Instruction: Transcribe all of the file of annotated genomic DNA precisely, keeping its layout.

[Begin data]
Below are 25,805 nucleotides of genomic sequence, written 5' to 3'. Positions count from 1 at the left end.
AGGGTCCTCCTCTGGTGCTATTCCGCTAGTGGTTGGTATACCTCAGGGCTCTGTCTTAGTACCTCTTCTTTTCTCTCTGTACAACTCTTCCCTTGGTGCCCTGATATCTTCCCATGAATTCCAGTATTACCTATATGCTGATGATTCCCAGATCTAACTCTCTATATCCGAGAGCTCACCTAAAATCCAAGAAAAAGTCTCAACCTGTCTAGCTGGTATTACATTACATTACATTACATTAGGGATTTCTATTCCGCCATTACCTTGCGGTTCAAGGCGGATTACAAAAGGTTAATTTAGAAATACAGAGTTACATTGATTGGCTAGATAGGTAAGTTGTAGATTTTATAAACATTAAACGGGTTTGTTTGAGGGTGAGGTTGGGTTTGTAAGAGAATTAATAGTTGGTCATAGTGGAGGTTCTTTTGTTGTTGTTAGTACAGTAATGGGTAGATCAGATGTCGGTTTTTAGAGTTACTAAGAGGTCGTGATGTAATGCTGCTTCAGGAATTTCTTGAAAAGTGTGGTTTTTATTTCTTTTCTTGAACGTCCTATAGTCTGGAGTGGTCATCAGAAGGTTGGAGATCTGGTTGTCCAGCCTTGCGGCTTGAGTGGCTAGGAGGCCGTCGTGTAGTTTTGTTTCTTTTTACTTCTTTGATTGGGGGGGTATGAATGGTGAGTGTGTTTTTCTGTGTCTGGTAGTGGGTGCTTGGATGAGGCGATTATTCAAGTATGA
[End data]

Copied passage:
Below are 25,805 nucleotides of genomic sequence, written 5' to 3'. Positions count from 1 at the left end.
AGGGTCCTCCTCTGGTGCTATTCCGCTAGTGGTTGGTATACCTCAGGGCTCTGTCTTAGTACCTCTTCTTTTCTCTCTGTACAACTCTTCCCTTGGTGCCCTGATATCTTCCCATGAATTCCAGTATTACCTATATGCTGATGATTCCCAGATCTAACTCTCTATATCCGAGAGCTCACCTAAAATCCAAGAAAAAGTCTCAACCTGTCTAGCTGGTATTACATTACATTACATTACATTAGGGATTTCTATTCCGCCATTACCTTGCGGTTCAAGGCGGATTACAAAAGGTTAATTTAGAAATACAGAGTTACATTGATTGGCTAGATAGGTAAGTTGTAGATTTTATAAACATTAAACGGGTTTGTTTGAGGGTGAGGTTGGGTTTGTAAGAGAATTAATAGTTGGTCATAGTGGAGGTTCTTTTGTTGTTGTTAGTACAGTAATGGGTAGATCAGATGTCGGTTTTTAGAGTTACTAAGAGGTCGTGATGTAATGCTGCTTCAGGAATTTCTTGAAAAGTGTGGTTTTTATTTCTTTTCTTGAACGTCCTATAGTCTGGAGTGGTCATCAGAAGGTTGGAGATCTGGTTGTCCAGCCTTGCGGCTTGAGTGGCTAGGAGGCCGTCGTGTAGTTTTGTTTCTTTTTACTTCTTTGATTGGGGGGGTATGAATGGTGAGTGTGTTTTTCTGTGTCTGGTAGTGGGTGCTTGGATGAGGCGATTATTCAAGTATGA